Feeling Stressed? Here’s How to Manage Stress

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We all go through periods of stress, and it’s hard to know how to manage stress. The Stress Management Society defines stress as:

“A situation where demands on a person exceed that person’s resources or ability to cope.”

Stress is a biological response controlled by the brain to a challenging stimulation of a physical or emotional nature. After a stressful stimulation, the brain (amygdala and hypothalamus) responds with the biological reactions necessary to put the individual experiencing stress on alert, engaging the fight or flight response.

For many people, feeling stressed is a part of life and something they just live with. But what if you wanted to change that?

Read on to learn actionable steps on how to manage stress.





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Actionable Steps


Here’s how to manage stress:

1

Stay Hydrated

Research has shown that as high as 75% of adults are dehydrated. If your body doesn’t have what it needs to function on a basic level, how will it perform under additional pressure, such as stress? Stay hydrated and drink water (the suggested amount varies depending on activity level, weight, and gender but aim for around 64 ounces a day, on average).

2

Avoid nicotine, caffeine, alcohol, and refined sugars

These substances are often the crutches we use to calm ourselves but believe it or not they have the opposite effect. Biologically, they stimulate us. So, when you feel stressed, avoid them.

3

Be physically active

Exercising, even if it’s just walking, can help manage stress. Not only does the fresh air and extra oxygen calm you, but exercise also releases “happy chemicals” known as endorphins, which change your state physiologically, reducing the feeling of stress.

4

Sleep

Often things seem worse when we haven’t had enough sleep. We have a reduced capacity for everyday things, not to mention stress. So when you feel stressed make every effort to keep a good sleep routine and make sure you have a healthy amount of sleep each night (adults need on average 7-9 hours of sleep a night).

5

Effective Communication

We often feel stressed due to our interactions with other people so improving your communication skills can help reduce stress. Using the principle “I’m okay, you’re okay” going into every conversation helps remind you that we are all entitled to respect and the opportunity to talk and be listened to.

So, if you find yourself not being heard, learn to walk away, and if you find yourself not listening to the other person, take a breath and allow them to speak too.

6

Say No

Many of us struggle to say “no” even when we want to. This is because we have a social trigger built into us that means we have a desire to be liked, especially if we like the other person.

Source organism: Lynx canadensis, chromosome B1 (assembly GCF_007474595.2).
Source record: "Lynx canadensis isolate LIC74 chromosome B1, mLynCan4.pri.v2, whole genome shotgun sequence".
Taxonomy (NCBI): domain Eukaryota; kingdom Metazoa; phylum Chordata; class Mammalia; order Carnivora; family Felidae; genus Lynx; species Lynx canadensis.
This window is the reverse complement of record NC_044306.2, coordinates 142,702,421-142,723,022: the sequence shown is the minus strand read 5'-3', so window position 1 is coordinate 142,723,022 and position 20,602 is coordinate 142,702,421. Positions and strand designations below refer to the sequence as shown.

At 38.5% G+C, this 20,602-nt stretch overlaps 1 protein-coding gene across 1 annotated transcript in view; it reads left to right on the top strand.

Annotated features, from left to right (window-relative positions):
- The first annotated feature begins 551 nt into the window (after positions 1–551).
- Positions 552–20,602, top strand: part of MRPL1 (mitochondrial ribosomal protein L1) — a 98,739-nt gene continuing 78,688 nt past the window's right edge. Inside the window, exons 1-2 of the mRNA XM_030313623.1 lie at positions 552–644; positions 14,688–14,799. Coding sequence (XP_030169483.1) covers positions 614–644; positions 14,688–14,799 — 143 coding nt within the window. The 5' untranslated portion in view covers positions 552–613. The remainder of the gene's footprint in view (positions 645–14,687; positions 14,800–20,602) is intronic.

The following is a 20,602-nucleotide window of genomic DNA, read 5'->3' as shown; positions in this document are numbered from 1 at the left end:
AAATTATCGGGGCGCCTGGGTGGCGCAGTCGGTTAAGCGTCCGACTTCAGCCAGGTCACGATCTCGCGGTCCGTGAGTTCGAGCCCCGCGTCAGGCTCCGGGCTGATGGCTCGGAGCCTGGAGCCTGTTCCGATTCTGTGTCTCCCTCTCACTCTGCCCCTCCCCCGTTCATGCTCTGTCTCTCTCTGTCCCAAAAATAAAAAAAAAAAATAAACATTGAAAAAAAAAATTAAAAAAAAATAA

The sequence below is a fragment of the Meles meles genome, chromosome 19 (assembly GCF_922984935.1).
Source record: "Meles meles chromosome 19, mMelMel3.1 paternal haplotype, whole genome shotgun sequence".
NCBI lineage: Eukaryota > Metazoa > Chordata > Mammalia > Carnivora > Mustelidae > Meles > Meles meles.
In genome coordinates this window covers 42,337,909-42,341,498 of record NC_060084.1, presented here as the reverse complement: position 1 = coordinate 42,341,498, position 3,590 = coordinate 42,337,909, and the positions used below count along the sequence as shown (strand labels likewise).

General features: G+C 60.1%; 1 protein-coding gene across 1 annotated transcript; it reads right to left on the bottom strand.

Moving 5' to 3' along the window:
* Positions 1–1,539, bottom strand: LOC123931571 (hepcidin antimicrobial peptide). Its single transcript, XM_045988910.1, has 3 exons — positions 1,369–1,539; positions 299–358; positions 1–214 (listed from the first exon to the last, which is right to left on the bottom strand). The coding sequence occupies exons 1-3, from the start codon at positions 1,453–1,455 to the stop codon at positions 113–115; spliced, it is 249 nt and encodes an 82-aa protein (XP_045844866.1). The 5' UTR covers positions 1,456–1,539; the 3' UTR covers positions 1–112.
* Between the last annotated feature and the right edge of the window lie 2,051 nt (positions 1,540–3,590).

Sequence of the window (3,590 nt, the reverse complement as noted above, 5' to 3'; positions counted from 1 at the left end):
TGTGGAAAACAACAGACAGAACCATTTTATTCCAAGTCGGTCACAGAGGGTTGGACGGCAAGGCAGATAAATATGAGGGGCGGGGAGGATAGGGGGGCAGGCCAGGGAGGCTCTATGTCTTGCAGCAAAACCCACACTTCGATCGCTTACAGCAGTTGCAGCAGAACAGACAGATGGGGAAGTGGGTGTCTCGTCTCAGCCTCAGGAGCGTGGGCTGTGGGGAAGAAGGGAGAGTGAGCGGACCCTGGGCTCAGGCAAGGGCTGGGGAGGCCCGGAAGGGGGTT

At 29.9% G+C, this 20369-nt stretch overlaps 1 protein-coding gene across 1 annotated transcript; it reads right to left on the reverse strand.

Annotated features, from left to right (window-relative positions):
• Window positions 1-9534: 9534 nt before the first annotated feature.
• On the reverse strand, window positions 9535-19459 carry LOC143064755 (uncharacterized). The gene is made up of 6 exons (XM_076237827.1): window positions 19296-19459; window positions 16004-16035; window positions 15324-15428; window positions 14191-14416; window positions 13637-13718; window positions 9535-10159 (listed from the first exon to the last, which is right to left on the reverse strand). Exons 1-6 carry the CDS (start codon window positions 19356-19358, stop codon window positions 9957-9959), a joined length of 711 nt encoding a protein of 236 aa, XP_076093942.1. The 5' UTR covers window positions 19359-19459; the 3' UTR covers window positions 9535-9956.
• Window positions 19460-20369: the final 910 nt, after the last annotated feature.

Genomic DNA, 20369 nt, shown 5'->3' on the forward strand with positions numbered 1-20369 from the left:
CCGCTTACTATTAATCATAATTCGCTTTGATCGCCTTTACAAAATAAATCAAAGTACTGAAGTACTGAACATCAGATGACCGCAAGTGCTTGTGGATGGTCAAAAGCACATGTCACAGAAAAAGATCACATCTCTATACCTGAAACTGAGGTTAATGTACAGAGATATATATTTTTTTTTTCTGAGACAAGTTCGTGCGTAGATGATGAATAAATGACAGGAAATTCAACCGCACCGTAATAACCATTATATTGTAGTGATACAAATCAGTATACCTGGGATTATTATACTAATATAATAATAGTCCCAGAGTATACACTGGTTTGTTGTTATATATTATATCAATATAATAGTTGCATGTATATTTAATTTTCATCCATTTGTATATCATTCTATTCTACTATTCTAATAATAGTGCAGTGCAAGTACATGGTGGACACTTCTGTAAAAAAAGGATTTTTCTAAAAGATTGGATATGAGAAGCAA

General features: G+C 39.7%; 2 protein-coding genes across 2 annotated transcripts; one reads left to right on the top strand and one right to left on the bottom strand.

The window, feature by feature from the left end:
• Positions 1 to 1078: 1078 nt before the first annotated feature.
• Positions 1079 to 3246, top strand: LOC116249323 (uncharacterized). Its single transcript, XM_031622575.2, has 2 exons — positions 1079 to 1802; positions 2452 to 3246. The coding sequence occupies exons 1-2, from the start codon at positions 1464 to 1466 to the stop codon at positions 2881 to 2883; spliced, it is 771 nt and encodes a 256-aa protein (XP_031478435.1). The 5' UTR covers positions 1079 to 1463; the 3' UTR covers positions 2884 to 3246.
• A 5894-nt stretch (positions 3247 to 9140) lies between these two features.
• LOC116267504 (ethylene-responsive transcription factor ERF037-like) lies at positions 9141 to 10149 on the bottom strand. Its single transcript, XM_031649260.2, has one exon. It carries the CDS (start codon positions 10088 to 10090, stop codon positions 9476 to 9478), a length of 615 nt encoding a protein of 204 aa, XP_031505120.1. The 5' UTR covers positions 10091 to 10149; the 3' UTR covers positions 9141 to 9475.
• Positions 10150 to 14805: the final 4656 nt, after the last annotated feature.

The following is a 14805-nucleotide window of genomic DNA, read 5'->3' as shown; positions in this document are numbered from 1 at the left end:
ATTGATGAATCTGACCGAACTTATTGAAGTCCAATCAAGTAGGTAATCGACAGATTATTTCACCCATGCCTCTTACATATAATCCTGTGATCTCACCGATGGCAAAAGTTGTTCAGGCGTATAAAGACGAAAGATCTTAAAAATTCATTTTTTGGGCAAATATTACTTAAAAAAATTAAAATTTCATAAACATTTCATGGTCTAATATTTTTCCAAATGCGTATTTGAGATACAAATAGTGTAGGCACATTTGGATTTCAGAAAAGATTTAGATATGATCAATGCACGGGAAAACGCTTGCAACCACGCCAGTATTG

However, learning to say “no” is important. Think of yourself as a battery; if you aren’t charged you’re not able to give all your energy to something else. Putting yourself first is an act of self-care, not selfishness, so the next time you want to say no, be brave and say it. You can be polite about it!

7

Manage Your Time

Prioritizing and doing one thing at a time can help manage your stress, especially if you don’t know where to start or feel you have too much to do. Make a list and do one thing at a time, ticking things off as you go. It’ll give you a sense of achievement which will boost your motivation to complete the next item on the list.

8

Adapt Your Thinking

One of the best ways to manage your stress is to let go of the things you cannot change and focus on the things you can; control the controllable. Doing this allows you to move into problem-solving mode focusing on what you can do rather than dwelling on what’s out of your control, ultimately helping you deal with the source of stress more effectively.

9

Yoga, meditation, and mindfulness

Research has proven that practicing just 10 minutes of yoga, meditation or mindfulness daily leads to a massive increase in productivity. Not only that but they reduce blood pressure and heart rate meaning physiologically they also help to reduce stress.

So, if you’re feeling stressed, find 10 minutes in your day to relax. This can be especially helpful just before you go to bed as it improves your ability to get to sleep as well as your quality of sleep.

10

Me Time

When we feel stressed it’s often hard to find time for ourselves. This leads to a greater decrease in our well-being due to a lack of self-care. Taking some time out to do something you enjoy can make a real difference to your ability to manage stress, especially if it’s something creative that will require you to focus on other things for a while.

From the list above, which will you implement? Commit to implementing them now so that when stress hits, you are in a better position to deal with it.

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About the Author


Stacey O'Callaghan

Stacey O’Callaghan

Life Coach

Hi, I’m Stacey and I’ve spent 12 years helping people take back control. Working with me goes beyond the goal we’re working on. It provides the opportunity for mindset growth and transformational change.

I use distinction accredited psychological techniques to achieve these results and empower people to own and adjust their behavior so they can achieve their own definition of thriving. With my help, you form a clear vision of what thriving means for you whether that be at work or in your personal life, and we create an action plan outlining how to achieve it. To book a consultation with SJS Coaching Services, visit www.sjscoachingservices.com/consultations


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